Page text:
Haskalah


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Ha•ska•lah

(hɑˈskɑ lɑ, ˌhɑ skɑˈlɑ)

n.
an 18th–19th-century movement among central and E European Jews, intended to modernize Jews and Judaism by encouraging adoption of secular European culture.
[1900–10; < Hebrew haśkālāh enlightenment]
References in periodicals archive ?
Historical Consciousness, Haskalah, and Nationalism Among the Karaites of Eastern Europe
Tal focused on European thought in general and Germany in particular, Heilperin on the history of Eastern European Jewry, Ettinger on antisemitism and the beginning of Jewish settlement in Eastern Europe, and Mevorach on the Haskalah.
Lois Dubin has argued that the Triestine Jewish community was unusually receptive to Enlightenment ideals, combining an openness to modern emancipating currents with a lifestyle rooted in the traditions of the past: "For the Jews of Trieste, tradition, Josephinian civil toleration, Enlightenment, and Haskalah all fit well together" (214).
Many of them are going through the same process that those in the Haskalah [Jewish Enlightenment] went through in the 19th century.
Hasidism, a branch of Judaism born in the eighteenth century under the guidance of Rabbi Israel Baal Shem Tov, was often the target of Rabbinic Judaism and of the supporters of the Jewish Enlightenment movement, the Haskalah, because the principles of Hasidism were said to cultivate superstition and ignorance.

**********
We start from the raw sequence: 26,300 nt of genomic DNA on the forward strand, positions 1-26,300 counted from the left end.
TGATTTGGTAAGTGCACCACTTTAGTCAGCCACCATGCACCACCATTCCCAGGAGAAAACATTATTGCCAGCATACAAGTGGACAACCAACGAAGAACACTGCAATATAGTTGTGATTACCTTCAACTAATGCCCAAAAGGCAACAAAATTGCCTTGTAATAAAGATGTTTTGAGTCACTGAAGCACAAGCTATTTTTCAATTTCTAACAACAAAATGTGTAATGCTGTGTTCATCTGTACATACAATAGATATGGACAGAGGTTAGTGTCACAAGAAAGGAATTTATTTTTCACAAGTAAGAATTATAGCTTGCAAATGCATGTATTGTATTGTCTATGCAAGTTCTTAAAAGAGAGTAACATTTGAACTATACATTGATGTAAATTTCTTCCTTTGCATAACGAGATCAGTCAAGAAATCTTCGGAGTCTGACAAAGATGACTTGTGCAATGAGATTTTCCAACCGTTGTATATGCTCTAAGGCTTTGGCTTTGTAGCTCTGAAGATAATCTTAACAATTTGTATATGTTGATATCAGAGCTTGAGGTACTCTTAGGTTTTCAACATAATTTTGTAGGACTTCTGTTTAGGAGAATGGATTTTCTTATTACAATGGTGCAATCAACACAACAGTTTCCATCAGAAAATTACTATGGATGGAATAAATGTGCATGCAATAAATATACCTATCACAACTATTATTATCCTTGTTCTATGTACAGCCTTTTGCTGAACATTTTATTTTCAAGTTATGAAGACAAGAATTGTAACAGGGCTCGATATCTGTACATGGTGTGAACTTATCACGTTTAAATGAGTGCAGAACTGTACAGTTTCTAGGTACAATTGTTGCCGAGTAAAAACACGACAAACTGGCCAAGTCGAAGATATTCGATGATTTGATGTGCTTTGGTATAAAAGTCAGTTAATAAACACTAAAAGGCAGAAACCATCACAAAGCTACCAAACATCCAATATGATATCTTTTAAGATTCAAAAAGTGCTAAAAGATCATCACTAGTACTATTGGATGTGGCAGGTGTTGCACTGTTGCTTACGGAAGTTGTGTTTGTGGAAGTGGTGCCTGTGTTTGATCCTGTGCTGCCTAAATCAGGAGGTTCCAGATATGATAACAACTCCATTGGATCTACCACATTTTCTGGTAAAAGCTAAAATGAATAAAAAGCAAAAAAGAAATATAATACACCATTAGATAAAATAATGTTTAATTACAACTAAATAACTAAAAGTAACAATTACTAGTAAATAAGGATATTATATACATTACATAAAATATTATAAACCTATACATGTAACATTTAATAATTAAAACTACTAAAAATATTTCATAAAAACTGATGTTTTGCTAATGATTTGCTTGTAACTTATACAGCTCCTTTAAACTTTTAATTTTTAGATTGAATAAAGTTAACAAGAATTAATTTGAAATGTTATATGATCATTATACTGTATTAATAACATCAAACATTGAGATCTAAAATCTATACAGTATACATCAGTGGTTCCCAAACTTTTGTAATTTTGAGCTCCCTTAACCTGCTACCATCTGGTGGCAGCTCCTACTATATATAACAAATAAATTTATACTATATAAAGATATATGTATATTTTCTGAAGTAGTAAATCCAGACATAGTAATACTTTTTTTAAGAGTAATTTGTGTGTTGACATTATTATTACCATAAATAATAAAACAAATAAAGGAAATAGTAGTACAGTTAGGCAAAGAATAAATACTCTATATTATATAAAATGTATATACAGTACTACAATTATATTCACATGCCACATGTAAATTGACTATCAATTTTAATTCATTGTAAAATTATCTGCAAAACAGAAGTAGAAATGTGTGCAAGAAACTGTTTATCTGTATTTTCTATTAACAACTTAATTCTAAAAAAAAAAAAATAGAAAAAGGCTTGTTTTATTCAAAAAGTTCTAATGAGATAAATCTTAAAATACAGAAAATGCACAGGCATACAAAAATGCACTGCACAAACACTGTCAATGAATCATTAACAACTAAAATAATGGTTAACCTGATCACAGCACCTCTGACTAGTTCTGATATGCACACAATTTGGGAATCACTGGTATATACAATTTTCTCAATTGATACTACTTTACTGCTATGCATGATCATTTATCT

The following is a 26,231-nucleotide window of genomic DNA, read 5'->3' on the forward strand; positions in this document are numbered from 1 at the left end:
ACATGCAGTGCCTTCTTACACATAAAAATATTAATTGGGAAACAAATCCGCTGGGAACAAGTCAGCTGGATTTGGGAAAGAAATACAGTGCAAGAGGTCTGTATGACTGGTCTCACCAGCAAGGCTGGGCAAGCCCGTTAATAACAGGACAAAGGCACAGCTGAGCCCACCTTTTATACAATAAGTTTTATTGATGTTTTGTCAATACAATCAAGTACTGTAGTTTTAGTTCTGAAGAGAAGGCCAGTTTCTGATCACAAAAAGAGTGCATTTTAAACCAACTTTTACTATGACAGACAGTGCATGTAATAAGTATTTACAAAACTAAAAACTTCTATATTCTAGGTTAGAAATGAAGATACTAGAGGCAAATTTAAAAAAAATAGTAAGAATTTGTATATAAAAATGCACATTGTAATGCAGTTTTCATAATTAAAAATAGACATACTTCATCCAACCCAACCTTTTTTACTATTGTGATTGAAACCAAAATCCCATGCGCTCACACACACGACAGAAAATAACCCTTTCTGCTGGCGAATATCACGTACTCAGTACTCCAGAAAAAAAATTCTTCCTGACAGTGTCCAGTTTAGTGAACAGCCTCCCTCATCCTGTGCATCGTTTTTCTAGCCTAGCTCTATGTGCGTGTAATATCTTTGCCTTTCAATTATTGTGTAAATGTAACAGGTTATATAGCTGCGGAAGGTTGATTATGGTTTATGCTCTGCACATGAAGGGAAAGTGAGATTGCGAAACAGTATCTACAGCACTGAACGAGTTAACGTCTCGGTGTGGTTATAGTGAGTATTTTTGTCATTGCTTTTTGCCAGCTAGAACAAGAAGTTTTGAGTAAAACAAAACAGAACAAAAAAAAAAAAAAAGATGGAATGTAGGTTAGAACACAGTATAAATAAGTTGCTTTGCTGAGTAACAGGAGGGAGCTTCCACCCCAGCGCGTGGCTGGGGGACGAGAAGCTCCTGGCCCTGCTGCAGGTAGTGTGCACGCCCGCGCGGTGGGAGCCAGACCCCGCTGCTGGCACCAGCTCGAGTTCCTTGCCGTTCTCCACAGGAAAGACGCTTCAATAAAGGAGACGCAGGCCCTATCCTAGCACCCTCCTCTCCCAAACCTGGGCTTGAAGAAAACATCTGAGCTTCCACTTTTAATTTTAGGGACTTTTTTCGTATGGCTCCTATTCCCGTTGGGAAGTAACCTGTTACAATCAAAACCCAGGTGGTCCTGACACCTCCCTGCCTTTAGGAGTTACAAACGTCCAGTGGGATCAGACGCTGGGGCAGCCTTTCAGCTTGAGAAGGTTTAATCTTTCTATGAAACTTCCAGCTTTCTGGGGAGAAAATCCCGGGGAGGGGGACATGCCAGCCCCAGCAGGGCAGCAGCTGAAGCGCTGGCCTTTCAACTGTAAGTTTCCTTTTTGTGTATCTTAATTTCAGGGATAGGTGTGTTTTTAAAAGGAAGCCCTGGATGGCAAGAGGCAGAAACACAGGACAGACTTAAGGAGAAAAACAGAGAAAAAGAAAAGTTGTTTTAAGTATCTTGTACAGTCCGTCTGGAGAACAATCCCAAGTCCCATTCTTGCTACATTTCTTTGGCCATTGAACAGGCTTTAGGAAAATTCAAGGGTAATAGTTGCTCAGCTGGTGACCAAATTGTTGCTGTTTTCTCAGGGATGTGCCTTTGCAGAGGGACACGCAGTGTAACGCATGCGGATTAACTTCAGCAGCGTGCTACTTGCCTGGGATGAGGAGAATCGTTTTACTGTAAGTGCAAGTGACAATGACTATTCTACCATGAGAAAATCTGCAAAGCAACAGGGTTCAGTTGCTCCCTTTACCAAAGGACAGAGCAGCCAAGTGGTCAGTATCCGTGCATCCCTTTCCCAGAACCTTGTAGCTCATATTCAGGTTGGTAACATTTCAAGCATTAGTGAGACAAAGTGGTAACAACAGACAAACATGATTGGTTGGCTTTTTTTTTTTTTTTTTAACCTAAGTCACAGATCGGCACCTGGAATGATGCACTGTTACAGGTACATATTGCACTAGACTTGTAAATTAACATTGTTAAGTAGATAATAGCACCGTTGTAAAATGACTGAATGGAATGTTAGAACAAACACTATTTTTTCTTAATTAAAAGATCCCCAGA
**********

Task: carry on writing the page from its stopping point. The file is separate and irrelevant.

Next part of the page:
He was Jewish, the son of Haim Slonimskii, who belonged to the Russian Jewish Enlightenment, or Haskalah.
The new literary movement emerged from the Haskalah, or the Jewish Enlightenment, which sought to modernize and liberalize the Jewish communities across Europe.
The Haskalah inspired a flowering of Jewish talent--Heinrich Heine and Felix Mendelssohn (Moses's grandson)--an influx of Jews into liberal politics, and, with the Reform Judaism movement, a loosening of the strictures of religious life.
Shrira, Toledot ha-Sifrut ha-Talmudit (Tel Aviv: Haskalah la-Am, 1937) p.
In the literature of the Haskalah, the early-modern Jewish Enlightenment movement, the Jewish doctor was a stock heroic character.
The topics are leaving the shtetl, from haskalah to positivism, young Dubnow as a Jewish positivist, coping with new realities, Romantic positivism, the historian become a nationalist, from the 19th to the 20th century, and reconsiderations.
Contract award: execution of repairs bitumen streets giewont, telephone, haskalah / bartok kusocinskiego, vilnius, okreglik, tedding in the city of lodz in 2013